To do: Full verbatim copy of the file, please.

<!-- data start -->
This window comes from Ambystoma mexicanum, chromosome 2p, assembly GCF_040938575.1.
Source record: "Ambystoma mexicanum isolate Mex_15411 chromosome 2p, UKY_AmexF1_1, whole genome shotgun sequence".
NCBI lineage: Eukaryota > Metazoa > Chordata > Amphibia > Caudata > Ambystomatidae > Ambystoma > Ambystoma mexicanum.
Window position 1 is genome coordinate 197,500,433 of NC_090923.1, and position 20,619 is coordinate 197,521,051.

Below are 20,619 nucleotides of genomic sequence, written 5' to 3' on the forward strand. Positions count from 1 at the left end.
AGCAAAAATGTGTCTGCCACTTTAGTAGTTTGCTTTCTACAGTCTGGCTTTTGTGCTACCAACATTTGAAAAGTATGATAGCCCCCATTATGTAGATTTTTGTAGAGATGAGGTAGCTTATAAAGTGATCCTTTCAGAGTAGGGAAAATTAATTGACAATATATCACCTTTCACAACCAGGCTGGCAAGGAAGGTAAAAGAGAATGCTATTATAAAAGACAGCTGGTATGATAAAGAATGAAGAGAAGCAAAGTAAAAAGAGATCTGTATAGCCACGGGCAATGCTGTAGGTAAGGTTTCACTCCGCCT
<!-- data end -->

This window comes from Ambystoma mexicanum, chromosome 2p, assembly GCF_040938575.1.
Source record: "Ambystoma mexicanum isolate Mex_15411 chromosome 2p, UKY_AmexF1_1, whole genome shotgun sequence".
NCBI lineage: Eukaryota > Metazoa > Chordata > Amphibia > Caudata > Ambystomatidae > Ambystoma > Ambystoma mexicanum.
Window position 1 is genome coordinate 197,500,433 of NC_090923.1, and position 20,619 is coordinate 197,521,051.

Below are 20,619 nucleotides of genomic sequence, written 5' to 3' on the forward strand. Positions count from 1 at the left end.
AGCAAAAATGTGTCTGCCACTTTAGTAGTTTGCTTTCTACAGTCTGGCTTTTGTGCTACCAACATTTGAAAAGTATGATAGCCCCCATTATGTAGATTTTTGTAGAGATGAGGTAGCTTATAAAGTGATCCTTTCAGAGTAGGGAAAATTAATTGACAATATATCACCTTTCACAACCAGGCTGGCAAGGAAGGTAAAAGAGAATGCTATTATAAAAGACAGCTGGTATGATAAAGAATGAAGAGAAGCAAAGTAAAAAGAGATCTGTATAGCCACGGGCAATGCTGTAGGTAAGGTTTCACTCCGCCT